Brhadaranyaka Upanishad shows that a wide knowledge of love was prevalent in Brahmanical circles. Gradually schools might have sprung up who studied Artha and Kama in themselves. This has been confirmed by the Smritis and the epics.
The Mahabharata reveals that Brahman, the creator was the author of a work in 100,000 sections on the three topics. Shiva as Vishalaksa reduced it to 10, due to the terseness in life. Indra brought it down to 5,000 called Bdhudantaka. It was reduced by Brihaspati to 3,000 and by Ushanas to 1,000. Kautilya's Arthashastra states that Brihaspati, Bahudantiputra, Vishalaksa and Ushanas are authorities. The Kama sutra attributes Dharma to Manu, Artha to Brihaspati and Kama to Nandin.
The epic contains sections which deal with polity. One may find traces of actual use of Arthashastra in one or two passages. The Smritis of Manu, Yajnavalkya and Lord Vishnu made use of texts of this type in compiling their contents. It has been seen that Dharma texts are ideal as compared to the Arthashastra. The texts of Dharma deal with duty and morality as the foundation of law. The Arthashastra deals with profit and shows no concern for religion or duty. It can use the former to advance the interest of the prince. The latter is good policy to win popular affection. Nevertheless Arthashastra or as called Nitishastra, science of conduct, Rajniti, conduct of kings, or Dandaniti, policy of punishment, was respected by all poets who lived in royal courts.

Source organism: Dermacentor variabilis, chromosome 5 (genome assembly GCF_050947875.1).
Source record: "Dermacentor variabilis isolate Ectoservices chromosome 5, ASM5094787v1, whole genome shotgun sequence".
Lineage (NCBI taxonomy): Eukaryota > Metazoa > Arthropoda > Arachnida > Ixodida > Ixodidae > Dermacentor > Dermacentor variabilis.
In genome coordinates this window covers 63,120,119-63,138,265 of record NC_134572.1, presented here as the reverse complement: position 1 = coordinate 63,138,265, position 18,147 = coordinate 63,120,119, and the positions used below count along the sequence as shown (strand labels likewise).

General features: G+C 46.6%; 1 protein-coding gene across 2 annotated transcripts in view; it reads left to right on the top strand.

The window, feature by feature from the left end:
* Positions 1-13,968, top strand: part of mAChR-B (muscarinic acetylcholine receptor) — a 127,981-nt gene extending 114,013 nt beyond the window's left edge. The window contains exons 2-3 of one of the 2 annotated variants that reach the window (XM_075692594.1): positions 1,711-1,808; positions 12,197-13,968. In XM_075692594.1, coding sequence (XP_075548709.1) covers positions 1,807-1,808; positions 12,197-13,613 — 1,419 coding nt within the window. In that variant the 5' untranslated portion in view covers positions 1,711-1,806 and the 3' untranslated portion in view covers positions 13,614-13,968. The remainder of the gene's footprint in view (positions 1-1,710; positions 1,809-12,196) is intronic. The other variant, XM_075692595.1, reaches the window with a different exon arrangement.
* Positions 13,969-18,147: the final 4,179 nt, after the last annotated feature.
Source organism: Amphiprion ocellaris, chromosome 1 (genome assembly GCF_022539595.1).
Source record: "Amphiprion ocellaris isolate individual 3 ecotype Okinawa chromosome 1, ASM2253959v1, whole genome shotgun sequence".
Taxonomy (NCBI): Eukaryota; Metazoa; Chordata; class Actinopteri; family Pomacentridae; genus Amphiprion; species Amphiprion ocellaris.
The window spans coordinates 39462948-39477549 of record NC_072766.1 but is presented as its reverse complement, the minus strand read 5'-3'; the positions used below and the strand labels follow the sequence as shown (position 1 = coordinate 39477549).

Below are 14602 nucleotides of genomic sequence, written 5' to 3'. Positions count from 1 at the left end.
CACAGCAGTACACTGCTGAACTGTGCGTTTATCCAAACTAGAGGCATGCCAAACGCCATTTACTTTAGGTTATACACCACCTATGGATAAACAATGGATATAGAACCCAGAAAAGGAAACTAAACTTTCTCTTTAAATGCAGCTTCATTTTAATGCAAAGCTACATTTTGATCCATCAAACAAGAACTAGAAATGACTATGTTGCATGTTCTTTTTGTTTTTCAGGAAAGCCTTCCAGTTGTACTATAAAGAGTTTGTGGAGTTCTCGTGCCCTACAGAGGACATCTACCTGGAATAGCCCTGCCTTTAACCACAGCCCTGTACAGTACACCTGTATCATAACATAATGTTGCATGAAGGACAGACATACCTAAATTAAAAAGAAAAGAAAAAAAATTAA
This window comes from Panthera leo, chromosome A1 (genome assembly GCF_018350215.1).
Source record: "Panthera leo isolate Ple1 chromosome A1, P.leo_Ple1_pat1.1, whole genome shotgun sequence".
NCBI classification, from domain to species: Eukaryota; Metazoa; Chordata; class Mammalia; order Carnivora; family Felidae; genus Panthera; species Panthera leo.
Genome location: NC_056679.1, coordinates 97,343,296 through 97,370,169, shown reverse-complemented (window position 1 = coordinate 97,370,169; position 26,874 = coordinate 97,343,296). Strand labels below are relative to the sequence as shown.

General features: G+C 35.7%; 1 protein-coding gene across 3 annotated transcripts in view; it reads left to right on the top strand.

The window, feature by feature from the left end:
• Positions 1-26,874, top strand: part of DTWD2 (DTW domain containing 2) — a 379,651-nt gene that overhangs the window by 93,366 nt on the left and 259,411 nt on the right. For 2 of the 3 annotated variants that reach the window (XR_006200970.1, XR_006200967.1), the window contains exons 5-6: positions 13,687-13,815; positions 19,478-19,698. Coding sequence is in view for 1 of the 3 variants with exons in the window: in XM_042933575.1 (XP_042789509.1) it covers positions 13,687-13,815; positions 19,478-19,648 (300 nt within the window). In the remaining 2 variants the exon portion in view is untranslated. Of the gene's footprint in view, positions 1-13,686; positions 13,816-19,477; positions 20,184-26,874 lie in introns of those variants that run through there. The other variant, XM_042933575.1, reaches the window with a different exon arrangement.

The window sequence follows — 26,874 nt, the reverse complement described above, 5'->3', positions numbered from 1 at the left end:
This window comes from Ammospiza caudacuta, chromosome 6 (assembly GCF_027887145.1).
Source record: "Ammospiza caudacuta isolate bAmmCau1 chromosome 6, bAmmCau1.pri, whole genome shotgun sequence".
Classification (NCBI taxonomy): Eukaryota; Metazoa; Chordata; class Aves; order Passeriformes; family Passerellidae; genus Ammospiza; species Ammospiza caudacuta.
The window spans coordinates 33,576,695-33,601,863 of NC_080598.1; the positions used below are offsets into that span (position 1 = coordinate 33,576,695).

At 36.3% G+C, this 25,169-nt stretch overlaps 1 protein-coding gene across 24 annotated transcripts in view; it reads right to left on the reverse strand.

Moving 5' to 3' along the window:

Bhasa in his Pratijndyaugandhard-yana and Pratitnandtaka, Kalidasa, Bharavi, Magha, and their followers show their ability in Niti as in Kama. Brhaspati in the epic is the founder of the science. Bhasa cites a Barhaspatya Arthashastra as an entity of study by Brahmins.